Hawai'i Authentic: The Pre-War Era, Vol. 1 (1925-1936)
·$ 15.00

Hawai'ian music is oft relegated to the confinements of Exotica, Easy Listening, or background "vacation music" for cultural tourists throwing a themed party with tropical drinks. In reality, the archipelago's recorded legacy is as rich, dense and emotionally complex as any other nation with developed musical sensibility.

By the time recording capabilities came to the islands, Portuguese, American and English musical traditions, namely Jazz, had already made a huge impact on the native population and were quickly adapted into their already rich musical traditions. The Hawai'ian approach to the guitar and the advent of the ukulele not only changed the music on the islands, but swept across the Americas, with skilled Hawai'ian players like Sol Hoopii becoming very much in demand among continental Jazz and Pop troupes.

From that period onward, mainland America began recording their own renditions of Hawai'i's newly-amalgamated and wholly original genre to some excellent results, but also many co-opted sounds and hollow imitations. Over time, the taste of the American and British ears to what made Hawai'ian music "Exotic" to them -- the breezy elements of "Vacationland" and tranquility -- began to dominate the increasingly larger amount of "Hawaiian" music exported from the state. The same was true for music recorded abroad by musicians, who, adequate as they were, had never stepped foot on true Hawai'ian style.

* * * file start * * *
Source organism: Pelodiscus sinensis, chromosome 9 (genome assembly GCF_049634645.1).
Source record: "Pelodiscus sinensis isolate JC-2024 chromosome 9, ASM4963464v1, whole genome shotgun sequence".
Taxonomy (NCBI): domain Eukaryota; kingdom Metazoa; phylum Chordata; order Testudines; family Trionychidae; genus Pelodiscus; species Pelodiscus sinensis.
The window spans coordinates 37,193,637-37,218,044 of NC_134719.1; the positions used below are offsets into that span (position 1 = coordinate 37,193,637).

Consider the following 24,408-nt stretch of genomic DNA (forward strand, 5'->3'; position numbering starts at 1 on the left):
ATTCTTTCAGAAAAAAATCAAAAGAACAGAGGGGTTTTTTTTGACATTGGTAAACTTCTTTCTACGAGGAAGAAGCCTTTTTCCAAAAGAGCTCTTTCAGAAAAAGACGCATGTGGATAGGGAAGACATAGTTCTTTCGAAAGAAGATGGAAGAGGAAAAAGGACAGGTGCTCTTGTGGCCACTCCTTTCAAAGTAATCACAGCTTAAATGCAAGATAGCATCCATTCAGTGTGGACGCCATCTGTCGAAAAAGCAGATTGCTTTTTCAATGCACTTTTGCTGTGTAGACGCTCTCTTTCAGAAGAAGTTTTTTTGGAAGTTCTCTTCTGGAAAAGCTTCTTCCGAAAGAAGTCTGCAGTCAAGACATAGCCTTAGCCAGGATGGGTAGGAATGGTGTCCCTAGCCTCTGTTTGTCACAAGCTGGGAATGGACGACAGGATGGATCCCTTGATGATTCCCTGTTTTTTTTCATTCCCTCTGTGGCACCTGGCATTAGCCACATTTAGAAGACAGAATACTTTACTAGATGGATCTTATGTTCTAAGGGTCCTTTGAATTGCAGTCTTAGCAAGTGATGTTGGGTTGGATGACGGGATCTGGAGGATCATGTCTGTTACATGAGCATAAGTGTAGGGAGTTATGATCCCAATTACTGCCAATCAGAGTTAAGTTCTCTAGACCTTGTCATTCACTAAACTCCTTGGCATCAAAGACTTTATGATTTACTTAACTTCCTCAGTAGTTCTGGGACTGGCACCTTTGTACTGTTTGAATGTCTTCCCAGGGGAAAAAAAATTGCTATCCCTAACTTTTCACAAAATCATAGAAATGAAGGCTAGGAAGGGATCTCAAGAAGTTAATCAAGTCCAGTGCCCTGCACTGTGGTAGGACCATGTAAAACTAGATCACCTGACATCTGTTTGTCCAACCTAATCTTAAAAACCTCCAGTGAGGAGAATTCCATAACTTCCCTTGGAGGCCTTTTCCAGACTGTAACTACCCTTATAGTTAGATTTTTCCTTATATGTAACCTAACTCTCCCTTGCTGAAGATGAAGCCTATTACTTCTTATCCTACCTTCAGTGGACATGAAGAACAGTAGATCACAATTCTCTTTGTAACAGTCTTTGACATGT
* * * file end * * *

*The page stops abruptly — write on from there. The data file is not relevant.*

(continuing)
While authentic Hawai'ian music is still recorded, performed and evolving to the present day, it mainly falls on the ears of Slack-Key Guitar enthusiasts and island locals. The purpose of this volume, and the entire series, is to present a piece of the early era of Hawai'ian music, focusing mainly on lyrics in the native language and tracks that show the full depth of this musical sub-genre. We feel it is as rich and deserving as any other folk music and its pioneers should be regarded in the same light as those of their early Jazz, Blues and Country contemporaries.

SIDE ONE:

1. Jim and Bob - Aloma (1925)

2. Kanui and Lula - Oua Oua (1933)

3. Sol Hoopii and His Novelty Quartette - Aloha Beloved (1933)

4. Moana Serenaders - Honolulu Tomboy (1934)

5. George Ku and his Paradise Islanders Auana (The Wanderer) (1932)

SIDE TWO:

1. Sol Bright - He Ono (1938)

2. Charles Frederick’s Honolulu Syncopators - Who’s Who Are You? (1925)

3. Eddie Valencia’s Beachcombers - Kanakanui Hotel (1935)

4. Tau Moe - he Aloha No O Honolulu (1929)

5. George Ku and His Paradise Islanders - Eleu Mikimiki (Step Lively) (1932)

6. King Nawahi’s Hawaiians - Mauna Kea (1930)

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